Remnants of a bygone era reveal the quirks of a previous payment system.

Japan is well-known for having vending machines on practically every other corner, providing people with a range of hot and cold beverages to choose from at any time of the day or night.

For those wanting an alcoholic form of refreshment, there are vending machines that provide that too, and while they’re not as ubiquitous as their non-alcoholic counterparts, they’re often found outside small liquor stores, standing as a testament to time with an old, weatherworn look.

What these ageing machines lack in modern looks they make up for in nostalgia, warming the hearts of people like our Japanese language reporter Takashi Harada, who’s always had a fondness for them. However, Takashi’s interest in these machines extends beyond their worn appearance because he’s always been keen to solve one of the mysteries connected to them.

You see, when you look closely at one of these machines, you’ll find there are three ways to operate it. You can either put your driver’s license into the slot marked in red near the top of the machine to verify your age, and then insert coins or cash into the slots marked out in blue, or you could use something called a “Sake Pass Card”.

▼ The slot for the “Sake-Pass” (sake is used as a blanket term for all types of alcoholic beverages in Japan) is written in Japanese and English on the machine.

Takashi recently came across one of these machines outside a small liquor store, and when he saw it had a slot for the sake pass card, he wanted to talk to the owner about it. Unfortunately, it was a public holiday so the store was closed, and after going home to search the Internet for more information about the card, he found that very little was known or written about it.

What he was able to gather from his research was that the card could be used by people who didn’t own a driver’s license as a way to verify their age. Once it was inserted into the machine, the user would have to enter their personal identification number on the keypad before being able to select and pay for their purchase.

These days, it’s common for people to use a similar style of I.D. card called “Taspo” (once known as “Tobacco Card”) to buy cigarettes at vending machines in Japan, but Takashi had never met anyone with a “Sake-Pass” before. The lack of information about them and the fact that a lot of people in Japan had never seen one had Takashi’s curiosity piqued; owning a Sake Pass became one of Takashi’s new life goals.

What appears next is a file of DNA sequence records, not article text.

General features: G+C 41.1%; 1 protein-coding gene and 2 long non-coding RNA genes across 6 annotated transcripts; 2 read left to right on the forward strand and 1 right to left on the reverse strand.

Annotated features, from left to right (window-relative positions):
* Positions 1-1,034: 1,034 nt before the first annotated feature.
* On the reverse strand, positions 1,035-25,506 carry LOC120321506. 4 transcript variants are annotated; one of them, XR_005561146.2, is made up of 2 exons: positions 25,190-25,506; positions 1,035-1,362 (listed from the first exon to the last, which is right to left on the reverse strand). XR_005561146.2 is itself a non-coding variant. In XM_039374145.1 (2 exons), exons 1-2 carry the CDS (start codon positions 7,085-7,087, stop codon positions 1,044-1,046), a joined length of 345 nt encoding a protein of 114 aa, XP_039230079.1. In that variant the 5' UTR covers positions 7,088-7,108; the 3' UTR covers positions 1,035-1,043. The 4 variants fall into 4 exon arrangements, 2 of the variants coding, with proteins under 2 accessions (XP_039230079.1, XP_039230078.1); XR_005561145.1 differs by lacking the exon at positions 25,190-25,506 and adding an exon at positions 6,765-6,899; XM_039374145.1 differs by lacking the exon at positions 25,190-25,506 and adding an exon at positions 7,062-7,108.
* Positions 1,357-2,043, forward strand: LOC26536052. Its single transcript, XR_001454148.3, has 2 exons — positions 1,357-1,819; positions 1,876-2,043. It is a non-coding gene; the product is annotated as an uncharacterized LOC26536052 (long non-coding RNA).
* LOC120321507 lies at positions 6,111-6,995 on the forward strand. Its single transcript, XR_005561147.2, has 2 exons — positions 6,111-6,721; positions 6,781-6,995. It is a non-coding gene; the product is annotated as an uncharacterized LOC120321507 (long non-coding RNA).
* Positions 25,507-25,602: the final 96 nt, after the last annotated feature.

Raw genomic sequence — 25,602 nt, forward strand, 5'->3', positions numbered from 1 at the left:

He returned to the store when they were open so he could speak with someone who worked there. As luck would have it, the woman he ended up speaking to had been working there for a considerably long time so she could give him — and us — a bit of an insight into the mysterious Sake Pass.

Let’s take a look at their discussion below.

Takashi: “Excuse me – I’d like a Sake Pass card, is it possible to get one?”

Store clerk: “Sorry, what’s that? What do you mean?”

Takashi: “It’s a card written on the alcohol vending machine; does it still exist?”

Store clerk: “Oh, that’s right. The card reader is broken and can’t be used. Right now, you can just use regular money to buy things at the machine.”

Takashi: “Oh, it’s that style” (At this point he laughed nervously, hoping she wouldn’t think he was weird for being so interested in the Sake Pass)

Store clerk: “Yes – that’s how it works.”

Takashi: “By the way, is it not possible to get a Sake Pass anymore?”

Store clerk: “We’ve never used one. I think they’ve disappeared; it’s a very old machine.”

Takashi: “Just to be specific, how many years ago was it installed?”

Store clerk: “Well, it was a long time ago, maybe 15 to 20 years ago.”

Takashi: “Oh I see – that’s quite a while ago! But at that time you could buy things from the machine with a Sake Pass, right?”

Store clerk: “Yes, however

Takashi: “However…?”

Takashi now gulped in anticipation, hoping she would drop some important insider information

Store clerk: “The slots for 1,000-yen (US$9.11) bills and the Sake Pass card are close to each other so there were quite a few people who put the card in the wrong slot by mistake. I remember that well.”

Takashi: “Did the machine take the card even if it was in the wrong slot?”

Store clerk: “That’s right. I had to call the maker each time and I couldn’t get it out; it was hard work.”

Takashi: “So such an era existed. Can this Sake Pass card be found all over the country?”

Store clerk: “As far as I know, they don’t exist anymore.”

Takashi: “While we’re on the topic, alcohol vending machines are also pretty rare. Are they becoming fewer nationwide?”

Store clerk: “There aren’t many of them around. The one we have is old so I wonder how much longer we can use it for. But we’ll use it for as long as we can.” 

Takashi thanked the lady for sharing such useful information with him and helping to shed some light on the phantom Sake Pass. While he was happy he could learn a bit about the card, he can’t deny he felt a little down after coming to the realisation that he may never get his hands on one of these mysterious passes.

While he yearned for a time gone by when Sake Pass cards still existed, he decided to be grateful instead that these machines even exist today at all, complete with the now-defunct payment system attached. For now, though, the Sake Pass remains a phantom. If you own one, hopefully one day Takashi will be able to run into you…and solve the mystery of what they looked like once and for all!

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[ Read in Japanese ]